, Volume 32, Issue 6, pp 553-581

Category mistakes are meaningful

Purchase on Springer.com

$39.95 / €34.95 / £29.95*

Rent the article at a discount

Rent now

* Final gross prices may vary according to local VAT.

Get Access

Abstract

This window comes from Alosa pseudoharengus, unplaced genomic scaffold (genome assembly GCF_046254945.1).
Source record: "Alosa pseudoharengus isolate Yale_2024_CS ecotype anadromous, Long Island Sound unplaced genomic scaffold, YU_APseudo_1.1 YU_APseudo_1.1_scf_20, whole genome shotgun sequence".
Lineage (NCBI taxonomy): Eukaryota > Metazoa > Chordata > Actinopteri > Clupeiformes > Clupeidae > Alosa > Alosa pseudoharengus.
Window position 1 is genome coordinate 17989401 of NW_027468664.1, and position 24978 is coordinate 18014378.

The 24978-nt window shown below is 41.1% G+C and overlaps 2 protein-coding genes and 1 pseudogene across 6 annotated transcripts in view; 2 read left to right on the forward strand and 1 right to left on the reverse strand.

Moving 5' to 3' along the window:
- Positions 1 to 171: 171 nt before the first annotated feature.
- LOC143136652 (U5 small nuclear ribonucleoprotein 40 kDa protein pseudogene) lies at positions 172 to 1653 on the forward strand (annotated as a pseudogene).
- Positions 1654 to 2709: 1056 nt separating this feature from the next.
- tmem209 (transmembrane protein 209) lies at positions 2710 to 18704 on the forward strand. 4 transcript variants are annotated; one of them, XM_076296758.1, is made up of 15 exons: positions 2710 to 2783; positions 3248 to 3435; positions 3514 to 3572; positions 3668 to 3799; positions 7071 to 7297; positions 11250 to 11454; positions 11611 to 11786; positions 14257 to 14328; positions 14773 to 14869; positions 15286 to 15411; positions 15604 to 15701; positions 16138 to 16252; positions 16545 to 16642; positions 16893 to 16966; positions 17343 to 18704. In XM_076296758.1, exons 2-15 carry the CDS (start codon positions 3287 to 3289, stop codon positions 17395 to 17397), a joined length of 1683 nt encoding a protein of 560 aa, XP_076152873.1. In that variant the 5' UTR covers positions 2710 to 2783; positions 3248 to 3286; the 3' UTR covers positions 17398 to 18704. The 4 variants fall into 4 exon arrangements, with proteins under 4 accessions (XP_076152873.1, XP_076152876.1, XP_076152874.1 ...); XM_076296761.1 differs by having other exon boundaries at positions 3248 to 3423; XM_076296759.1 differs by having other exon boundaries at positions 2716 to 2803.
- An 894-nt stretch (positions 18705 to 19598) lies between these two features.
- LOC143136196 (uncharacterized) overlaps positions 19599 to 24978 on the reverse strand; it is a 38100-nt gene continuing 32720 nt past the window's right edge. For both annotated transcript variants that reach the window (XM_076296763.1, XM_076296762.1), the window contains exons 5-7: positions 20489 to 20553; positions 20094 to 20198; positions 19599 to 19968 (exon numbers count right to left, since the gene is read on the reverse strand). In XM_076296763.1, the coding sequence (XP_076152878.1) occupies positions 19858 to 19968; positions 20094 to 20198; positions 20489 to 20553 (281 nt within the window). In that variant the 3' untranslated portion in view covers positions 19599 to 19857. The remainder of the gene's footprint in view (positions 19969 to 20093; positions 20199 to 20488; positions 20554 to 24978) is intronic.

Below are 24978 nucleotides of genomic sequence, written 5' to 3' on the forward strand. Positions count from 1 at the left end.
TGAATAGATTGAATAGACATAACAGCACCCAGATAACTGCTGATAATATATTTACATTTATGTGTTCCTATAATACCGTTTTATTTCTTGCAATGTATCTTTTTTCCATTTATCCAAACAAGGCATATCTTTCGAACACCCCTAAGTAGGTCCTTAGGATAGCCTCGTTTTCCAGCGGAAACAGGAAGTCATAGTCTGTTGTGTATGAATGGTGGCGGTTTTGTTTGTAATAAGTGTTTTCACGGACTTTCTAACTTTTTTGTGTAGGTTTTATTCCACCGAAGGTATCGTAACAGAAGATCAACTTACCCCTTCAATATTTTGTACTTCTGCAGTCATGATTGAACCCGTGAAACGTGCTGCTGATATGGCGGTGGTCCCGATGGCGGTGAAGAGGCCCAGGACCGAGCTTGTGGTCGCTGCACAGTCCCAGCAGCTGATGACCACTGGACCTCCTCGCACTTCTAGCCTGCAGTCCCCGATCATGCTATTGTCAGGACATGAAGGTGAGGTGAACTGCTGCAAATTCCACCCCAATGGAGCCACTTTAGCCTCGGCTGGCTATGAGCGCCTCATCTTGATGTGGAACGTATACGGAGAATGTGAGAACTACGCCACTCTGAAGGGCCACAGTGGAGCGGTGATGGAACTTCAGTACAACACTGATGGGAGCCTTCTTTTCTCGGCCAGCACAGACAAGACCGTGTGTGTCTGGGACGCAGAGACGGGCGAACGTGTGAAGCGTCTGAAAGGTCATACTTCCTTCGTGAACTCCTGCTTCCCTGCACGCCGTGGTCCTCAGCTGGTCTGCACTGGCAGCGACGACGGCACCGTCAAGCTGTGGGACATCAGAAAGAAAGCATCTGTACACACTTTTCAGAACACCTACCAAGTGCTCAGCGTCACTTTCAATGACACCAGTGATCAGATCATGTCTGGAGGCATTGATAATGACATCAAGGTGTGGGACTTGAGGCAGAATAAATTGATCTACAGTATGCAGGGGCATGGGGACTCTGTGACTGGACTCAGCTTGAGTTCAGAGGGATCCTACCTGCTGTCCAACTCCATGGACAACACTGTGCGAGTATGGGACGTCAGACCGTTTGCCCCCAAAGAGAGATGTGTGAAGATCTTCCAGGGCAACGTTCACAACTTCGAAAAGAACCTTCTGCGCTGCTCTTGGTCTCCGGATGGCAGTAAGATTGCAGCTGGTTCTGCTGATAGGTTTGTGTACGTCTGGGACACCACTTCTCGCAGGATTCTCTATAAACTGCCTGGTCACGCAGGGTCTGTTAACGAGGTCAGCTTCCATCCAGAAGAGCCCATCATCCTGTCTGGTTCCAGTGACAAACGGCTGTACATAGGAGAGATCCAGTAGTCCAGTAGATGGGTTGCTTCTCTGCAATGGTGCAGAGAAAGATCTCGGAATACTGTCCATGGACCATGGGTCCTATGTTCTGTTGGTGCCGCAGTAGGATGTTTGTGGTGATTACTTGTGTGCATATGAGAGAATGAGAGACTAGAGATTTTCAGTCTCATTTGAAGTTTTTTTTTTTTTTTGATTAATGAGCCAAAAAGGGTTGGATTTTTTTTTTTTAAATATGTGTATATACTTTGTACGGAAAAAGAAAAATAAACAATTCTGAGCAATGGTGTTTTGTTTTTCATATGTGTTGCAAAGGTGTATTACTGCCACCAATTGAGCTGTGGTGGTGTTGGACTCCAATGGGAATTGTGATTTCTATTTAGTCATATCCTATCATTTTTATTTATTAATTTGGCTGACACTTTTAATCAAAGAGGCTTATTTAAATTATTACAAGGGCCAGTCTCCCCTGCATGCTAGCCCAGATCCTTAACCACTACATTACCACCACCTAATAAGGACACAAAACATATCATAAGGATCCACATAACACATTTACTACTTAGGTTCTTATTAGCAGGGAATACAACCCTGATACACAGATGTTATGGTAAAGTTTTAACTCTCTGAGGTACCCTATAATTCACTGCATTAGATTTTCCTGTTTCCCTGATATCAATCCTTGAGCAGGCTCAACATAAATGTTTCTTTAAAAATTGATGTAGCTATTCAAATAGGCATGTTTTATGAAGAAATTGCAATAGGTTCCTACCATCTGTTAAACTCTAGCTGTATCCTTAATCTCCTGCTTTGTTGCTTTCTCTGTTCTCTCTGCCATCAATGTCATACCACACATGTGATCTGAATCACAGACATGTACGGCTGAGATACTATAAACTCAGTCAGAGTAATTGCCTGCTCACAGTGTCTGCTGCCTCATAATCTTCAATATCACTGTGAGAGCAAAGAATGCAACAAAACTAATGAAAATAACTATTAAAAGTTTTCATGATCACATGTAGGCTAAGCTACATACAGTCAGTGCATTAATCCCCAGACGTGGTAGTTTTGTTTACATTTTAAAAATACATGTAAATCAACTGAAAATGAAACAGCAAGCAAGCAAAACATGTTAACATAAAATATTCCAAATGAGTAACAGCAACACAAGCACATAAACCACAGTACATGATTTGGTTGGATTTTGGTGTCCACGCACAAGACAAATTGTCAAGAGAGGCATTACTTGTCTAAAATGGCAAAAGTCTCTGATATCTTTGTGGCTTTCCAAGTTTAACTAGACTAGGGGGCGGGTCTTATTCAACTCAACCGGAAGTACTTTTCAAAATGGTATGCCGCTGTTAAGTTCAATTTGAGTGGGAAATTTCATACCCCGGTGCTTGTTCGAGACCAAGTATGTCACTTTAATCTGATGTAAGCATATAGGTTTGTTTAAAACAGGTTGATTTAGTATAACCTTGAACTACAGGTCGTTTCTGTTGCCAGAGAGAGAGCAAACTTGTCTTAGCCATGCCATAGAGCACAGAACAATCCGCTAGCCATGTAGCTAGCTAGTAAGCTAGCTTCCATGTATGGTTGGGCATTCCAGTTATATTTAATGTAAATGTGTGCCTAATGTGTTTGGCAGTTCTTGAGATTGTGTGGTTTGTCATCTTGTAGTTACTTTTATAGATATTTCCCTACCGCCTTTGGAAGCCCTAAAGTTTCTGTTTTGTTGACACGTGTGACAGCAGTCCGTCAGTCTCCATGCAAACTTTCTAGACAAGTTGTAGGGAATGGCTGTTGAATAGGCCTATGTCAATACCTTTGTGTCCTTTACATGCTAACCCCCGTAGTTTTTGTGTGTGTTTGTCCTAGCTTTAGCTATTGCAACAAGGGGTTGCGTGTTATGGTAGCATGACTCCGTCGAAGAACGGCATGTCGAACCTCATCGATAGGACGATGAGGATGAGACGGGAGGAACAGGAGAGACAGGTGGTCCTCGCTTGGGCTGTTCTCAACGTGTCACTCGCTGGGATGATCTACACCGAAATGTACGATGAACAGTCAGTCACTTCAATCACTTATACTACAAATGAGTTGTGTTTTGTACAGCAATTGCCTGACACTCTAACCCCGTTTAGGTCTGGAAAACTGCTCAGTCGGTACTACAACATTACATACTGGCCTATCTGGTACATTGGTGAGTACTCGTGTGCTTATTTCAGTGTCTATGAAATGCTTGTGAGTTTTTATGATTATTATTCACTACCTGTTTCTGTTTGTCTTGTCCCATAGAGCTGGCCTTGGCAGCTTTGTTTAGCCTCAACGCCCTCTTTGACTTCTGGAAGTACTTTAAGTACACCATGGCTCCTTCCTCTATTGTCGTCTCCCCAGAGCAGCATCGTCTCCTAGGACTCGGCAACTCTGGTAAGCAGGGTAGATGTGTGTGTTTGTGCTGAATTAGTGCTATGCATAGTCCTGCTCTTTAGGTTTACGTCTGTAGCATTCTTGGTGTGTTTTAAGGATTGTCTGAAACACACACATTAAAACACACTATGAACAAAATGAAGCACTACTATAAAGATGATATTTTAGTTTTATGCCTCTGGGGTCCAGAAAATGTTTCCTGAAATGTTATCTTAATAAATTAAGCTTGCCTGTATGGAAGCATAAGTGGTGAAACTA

Category mistakes are sentences such as ‘Colourless green ideas sleep furiously’ or ‘The theory of relativity is eating breakfast’. Such sentences are highly anomalous, and this has led a large number of linguists and philosophers to conclude that they are meaningless (call this ‘the meaninglessness view’). In this paper I argue that the meaninglessness view is incorrect and category mistakes are meaningful. I provide four arguments against the meaninglessness view: in Sect. 2, an argument concerning compositionality with respect to category mistakes; in Sect. 3 an argument concerning synonymy facts of category mistakes; in Sect. 4 concerning embeddings of category mistakes in propositional attitude ascriptions; and in Sect. 5 concerning the uses of category mistakes in metaphors. Having presented these arguments, in Sect. 6 I briefly discuss some of the positive motivations for accepting the meaninglessness view and argue that they are unconvincing. I conclude that the meaninglessness view ought to be rejected.